Sharp-tailed Grouse Lek Surveys,
Northwest Region, 2005  


Robb B. Stavne


In 2005, ACA completed sharp‐tailed grouse lek surveys as part of an initiative
launched from 1996 to 2000 and resumed in 2004. The program was designed to
monitor leks throughout the Peace River region and to obtain current information on
sharp‐tailed grouse attendance at leks. Lek sites were surveyed to assess their status
(active or non‐active) and define habitat characteristics at 0.64 km2 scales immediately
surrounding them. Of the 48 sites that were surveyed in 2005, 31 were designated as
non‐active in 2004. Three of the sites designated as non‐active in 2004 had between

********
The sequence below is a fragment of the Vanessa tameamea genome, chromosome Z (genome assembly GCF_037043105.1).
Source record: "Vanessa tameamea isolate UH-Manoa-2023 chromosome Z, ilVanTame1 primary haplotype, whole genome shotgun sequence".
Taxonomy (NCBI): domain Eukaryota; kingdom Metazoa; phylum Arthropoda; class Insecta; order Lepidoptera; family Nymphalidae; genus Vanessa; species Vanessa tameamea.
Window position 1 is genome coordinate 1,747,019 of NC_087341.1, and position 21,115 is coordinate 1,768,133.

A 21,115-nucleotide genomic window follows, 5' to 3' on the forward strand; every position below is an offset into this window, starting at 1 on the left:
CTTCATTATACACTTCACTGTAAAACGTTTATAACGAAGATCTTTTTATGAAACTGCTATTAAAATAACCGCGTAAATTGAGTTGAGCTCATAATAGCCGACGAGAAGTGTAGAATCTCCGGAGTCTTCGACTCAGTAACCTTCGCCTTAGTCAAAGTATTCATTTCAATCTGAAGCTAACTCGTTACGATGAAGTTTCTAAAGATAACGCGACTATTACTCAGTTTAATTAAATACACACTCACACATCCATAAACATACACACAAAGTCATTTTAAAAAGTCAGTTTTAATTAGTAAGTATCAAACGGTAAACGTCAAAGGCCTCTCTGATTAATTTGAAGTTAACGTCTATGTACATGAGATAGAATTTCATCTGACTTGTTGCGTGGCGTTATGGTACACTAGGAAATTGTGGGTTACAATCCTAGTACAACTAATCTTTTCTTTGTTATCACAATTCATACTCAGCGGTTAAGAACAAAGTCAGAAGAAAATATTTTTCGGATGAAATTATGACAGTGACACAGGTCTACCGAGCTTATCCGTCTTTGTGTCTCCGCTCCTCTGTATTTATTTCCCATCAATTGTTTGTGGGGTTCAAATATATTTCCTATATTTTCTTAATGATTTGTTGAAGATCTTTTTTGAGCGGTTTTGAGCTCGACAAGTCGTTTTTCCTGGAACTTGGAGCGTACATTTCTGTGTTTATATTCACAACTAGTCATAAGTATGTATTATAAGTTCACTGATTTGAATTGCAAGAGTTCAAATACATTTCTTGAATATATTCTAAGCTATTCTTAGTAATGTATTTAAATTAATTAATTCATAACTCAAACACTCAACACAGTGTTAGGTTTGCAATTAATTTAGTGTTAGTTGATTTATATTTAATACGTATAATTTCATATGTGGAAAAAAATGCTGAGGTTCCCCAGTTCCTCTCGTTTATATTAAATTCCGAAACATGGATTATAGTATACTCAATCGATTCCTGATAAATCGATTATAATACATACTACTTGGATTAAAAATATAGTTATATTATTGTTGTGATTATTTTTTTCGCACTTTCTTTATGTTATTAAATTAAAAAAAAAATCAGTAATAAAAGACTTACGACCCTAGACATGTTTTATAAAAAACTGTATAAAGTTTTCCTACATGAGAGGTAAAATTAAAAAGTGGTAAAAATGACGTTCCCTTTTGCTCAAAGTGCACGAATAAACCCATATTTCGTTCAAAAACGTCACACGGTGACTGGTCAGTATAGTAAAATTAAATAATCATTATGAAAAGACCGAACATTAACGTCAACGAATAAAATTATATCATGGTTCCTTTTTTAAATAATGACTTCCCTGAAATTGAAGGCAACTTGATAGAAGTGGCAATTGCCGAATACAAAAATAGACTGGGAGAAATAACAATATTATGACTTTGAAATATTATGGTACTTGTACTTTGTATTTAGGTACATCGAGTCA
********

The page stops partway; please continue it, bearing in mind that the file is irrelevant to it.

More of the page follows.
seven and 12 sharp‐tailed grouse in attendance in 2005; although, two of these leks
appear to have shifted to new locations. Six of 17 additional sites last active in 2000
were active in 2005. Relative to non‐active leks, most active leks were surrounded by
landscapes that had a lower proportion of cultivated land and a higher proportions of
perennial cover (i.e., native grass, tame hay, pasture, forest). I recommend that lek site
monitoring continue on a regular basis (i.e., semi‐annual) to maintain up‐to‐date
information on lek activity and to detect locational shifts of sharp‐tailed grouse in
response to changes in land use. Similar to past studies, I further recommend the
adoption of land use practices that increase the amount of perennial cover surrounding
historic lek sites.

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